One of the side effects of having a chronic psychiatric illness is that you spend a lot of time in hospital, treatment and therapy groups. One of the great aspects of this is all the amazing people I’ve had a chance to meet along my journey. Perhaps the most tragic aspect of this story is the number of friends I’ve lost, when their mental illnesses became terminal.
I think it is time to stop saying “she committed suicide” or even “she completed suicide.” It is more accurate to say things like “she died from chronic post-traumatic stress disorder,” or “she lost her battle with anorexia and alcohol addiction,” or bluntly “depression killed her.”
Kirsten, Irene, Pammy Jo, Darlene, Marian, Lexi, Erin, Andrea
I will say their names so they are not forgotten. These women ultimately did not survive the psychiatric and health care systems. They died as a result of complicated, layered physical and mental health problems and, in many cases, social barriers and challenges as well. Sexual, physical and emotional abuse killed some of my friends, though they died ultimately long after the abuse ended. Many mental illnesses do not just appear out of the blue (in fact they rarely do). I struggle to even call many of these deaths suicide. I’d like to call some of them murder by PTSD. If these women had not survived gender based violence or abuse within the health care system they quite likely would be alive today.
Quite simply, if my friends had not been abused I would be talking to them today instead of writing this blog post.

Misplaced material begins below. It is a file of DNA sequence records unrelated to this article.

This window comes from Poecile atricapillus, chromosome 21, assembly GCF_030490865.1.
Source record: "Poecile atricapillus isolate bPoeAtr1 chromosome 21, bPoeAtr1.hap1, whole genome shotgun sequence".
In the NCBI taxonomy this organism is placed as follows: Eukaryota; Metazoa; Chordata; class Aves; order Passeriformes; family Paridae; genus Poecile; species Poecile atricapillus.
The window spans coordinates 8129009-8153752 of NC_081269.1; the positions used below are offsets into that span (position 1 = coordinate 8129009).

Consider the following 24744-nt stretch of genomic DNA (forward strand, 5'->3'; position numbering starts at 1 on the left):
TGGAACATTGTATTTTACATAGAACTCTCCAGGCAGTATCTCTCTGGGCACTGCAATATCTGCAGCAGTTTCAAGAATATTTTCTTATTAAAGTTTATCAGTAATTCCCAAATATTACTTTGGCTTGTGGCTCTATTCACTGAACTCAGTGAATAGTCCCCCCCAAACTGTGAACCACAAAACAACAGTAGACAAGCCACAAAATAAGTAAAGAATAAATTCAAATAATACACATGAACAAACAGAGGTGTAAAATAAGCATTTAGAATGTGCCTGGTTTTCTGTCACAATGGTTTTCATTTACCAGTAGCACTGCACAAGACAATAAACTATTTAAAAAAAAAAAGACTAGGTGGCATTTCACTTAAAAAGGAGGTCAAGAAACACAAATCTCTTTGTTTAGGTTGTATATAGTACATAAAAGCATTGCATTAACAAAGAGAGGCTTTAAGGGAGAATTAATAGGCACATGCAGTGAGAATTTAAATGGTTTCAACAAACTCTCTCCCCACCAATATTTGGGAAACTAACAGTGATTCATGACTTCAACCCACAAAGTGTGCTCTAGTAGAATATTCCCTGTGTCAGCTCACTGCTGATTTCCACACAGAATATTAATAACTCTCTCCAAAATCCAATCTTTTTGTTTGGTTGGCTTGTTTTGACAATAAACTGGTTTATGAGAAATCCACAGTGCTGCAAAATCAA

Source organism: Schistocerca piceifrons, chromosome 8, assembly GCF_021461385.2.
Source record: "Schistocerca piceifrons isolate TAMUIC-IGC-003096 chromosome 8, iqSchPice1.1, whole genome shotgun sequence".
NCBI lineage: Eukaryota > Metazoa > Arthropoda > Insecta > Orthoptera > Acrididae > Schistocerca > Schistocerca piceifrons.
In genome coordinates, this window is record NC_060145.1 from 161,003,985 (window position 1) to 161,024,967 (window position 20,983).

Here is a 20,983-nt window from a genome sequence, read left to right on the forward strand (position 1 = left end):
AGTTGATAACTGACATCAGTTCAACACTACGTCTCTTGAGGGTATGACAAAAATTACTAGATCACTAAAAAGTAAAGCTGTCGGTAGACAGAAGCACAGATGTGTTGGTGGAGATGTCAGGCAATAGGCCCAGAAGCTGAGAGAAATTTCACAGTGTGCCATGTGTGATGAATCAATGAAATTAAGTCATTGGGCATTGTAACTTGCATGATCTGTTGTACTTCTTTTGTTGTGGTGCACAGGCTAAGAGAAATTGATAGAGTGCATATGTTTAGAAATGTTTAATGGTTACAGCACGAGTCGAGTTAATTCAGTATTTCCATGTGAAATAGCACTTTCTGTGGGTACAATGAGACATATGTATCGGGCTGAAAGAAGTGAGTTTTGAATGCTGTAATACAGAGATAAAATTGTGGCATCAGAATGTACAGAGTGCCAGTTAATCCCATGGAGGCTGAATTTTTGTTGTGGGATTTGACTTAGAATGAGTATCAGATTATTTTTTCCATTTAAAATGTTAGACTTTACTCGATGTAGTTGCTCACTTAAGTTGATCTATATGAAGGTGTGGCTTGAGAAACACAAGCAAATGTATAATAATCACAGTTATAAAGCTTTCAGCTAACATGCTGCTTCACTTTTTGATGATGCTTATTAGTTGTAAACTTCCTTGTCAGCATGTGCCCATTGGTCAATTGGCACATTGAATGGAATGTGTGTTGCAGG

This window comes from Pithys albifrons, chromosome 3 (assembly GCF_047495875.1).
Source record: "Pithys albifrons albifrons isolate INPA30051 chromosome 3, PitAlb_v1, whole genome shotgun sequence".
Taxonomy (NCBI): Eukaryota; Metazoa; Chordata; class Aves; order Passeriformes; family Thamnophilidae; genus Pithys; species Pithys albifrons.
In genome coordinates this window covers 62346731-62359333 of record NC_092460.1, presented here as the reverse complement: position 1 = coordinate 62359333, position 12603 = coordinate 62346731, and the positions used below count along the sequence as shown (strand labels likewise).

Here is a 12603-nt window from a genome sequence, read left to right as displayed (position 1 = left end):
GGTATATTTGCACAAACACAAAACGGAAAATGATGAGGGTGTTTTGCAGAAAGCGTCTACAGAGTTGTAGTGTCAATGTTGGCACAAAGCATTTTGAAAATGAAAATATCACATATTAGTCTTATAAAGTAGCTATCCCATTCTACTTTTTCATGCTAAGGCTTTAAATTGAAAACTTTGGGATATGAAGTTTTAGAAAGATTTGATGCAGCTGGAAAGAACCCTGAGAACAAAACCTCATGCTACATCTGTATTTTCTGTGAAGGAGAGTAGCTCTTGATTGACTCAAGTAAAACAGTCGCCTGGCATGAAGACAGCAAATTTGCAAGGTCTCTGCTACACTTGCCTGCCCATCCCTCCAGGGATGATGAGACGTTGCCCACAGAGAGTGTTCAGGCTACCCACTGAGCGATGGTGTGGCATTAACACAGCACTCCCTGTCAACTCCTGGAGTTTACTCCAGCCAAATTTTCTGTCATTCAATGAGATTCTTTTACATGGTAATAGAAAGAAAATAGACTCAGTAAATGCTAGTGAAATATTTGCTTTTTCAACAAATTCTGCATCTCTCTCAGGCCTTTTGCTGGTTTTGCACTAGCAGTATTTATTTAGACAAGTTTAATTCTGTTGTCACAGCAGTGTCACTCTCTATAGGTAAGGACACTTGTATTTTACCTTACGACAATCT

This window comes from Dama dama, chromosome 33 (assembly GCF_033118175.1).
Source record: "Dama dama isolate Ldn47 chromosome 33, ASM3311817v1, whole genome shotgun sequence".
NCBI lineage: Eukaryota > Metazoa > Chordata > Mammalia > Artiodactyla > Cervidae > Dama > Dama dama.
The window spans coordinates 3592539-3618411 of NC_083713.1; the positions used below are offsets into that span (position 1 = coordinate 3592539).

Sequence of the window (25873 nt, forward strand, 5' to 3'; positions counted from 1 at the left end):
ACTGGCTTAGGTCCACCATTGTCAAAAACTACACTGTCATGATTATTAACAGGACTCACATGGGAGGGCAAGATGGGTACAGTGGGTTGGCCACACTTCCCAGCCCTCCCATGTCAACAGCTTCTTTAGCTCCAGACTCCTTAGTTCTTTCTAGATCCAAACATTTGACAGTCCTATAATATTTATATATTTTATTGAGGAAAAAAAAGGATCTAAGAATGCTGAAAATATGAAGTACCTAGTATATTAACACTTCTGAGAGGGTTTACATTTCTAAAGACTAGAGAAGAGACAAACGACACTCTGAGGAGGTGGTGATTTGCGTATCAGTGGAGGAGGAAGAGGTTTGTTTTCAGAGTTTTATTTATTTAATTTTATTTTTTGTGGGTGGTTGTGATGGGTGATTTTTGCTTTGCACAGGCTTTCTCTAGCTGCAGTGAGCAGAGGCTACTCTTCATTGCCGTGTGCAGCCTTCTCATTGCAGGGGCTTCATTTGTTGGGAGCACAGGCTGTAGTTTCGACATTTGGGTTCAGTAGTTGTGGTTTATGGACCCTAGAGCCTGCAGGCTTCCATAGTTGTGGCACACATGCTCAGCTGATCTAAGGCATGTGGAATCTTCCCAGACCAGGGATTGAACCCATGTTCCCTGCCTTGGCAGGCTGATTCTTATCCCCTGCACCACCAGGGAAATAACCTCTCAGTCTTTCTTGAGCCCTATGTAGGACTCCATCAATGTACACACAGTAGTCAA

This afternoon I attended a memorial gathering for Lexi. She died about 9 months ago. She was beautiful, talented, creative young woman.
I find myself flying back, years in the past to when I experienced my first loss as a result of mental illness….
I met Darlene on 8East at South Street hospital, it was within my first few months there. Possibly the 3rd admission. She just slightly younger than me, perhaps 19 years old at that time. I remember her roommate was a young woman with bulimia who was being tube fed with limited success. I can still remember their voices laughing across the hallway. They were listening to Nelly Furtado, Turn off the Light over and over, singing along. Their room was full of stuffed animals.
Like me, Darlene was also a frequent flyer at South Street hospital and later at the Regional Mental Health Care London (better known by us as the LPH). London Psychiatric Hospital.
Also like me, I believe she had also been labelled with borderline personality disorder as a result of frequent overdosing and high utilization of psychiatric services. She was also a patient of Dr. X while at South Street.
July 23, 2002 I received a call from Darlene. She started saying goodbye to me and I was confused. I asked her if she was going to visit her Mom and she said no. I quickly realized she was speaking about suicide. I talked to her for a while and asked her permission to call 911. She agreed. I ended the call and send the paramedics to her house. She was taken to the ER. I later learned that she ate a roast beef sandwich while waiting for the doctor. I have often wondered if that was her last meal. A dry, cold, prepackaged hospital sandwich. The thought breaks my heart.